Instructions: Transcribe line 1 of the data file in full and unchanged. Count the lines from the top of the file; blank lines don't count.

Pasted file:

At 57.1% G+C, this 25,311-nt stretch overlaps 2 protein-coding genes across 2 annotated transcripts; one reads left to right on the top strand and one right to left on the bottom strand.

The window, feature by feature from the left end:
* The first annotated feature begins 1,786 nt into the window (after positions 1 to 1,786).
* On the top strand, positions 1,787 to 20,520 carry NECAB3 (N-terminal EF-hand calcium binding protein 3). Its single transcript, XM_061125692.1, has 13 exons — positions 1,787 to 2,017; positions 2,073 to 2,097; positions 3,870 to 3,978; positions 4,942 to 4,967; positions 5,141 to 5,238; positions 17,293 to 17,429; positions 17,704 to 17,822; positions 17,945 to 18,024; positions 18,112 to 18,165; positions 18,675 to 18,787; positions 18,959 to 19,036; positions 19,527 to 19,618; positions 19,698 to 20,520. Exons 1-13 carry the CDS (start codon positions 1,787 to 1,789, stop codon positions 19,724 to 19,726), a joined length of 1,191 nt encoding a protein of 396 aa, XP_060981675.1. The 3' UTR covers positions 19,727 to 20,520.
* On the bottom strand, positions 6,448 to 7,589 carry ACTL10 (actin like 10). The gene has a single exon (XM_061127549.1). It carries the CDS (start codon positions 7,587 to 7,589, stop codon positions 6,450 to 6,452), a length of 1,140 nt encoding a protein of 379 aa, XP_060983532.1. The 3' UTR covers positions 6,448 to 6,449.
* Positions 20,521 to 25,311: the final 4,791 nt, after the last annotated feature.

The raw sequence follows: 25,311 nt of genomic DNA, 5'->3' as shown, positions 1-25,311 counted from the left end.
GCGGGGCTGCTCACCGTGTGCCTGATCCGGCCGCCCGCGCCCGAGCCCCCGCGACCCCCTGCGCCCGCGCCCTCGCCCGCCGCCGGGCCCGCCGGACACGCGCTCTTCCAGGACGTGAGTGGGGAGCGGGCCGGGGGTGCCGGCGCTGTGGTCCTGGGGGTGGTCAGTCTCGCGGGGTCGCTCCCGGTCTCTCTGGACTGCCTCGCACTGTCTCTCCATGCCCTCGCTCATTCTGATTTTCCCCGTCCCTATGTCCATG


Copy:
At 57.1% G+C, this 25,311-nt stretch overlaps 2 protein-coding genes across 2 annotated transcripts; one reads left to right on the top strand and one right to left on the bottom strand.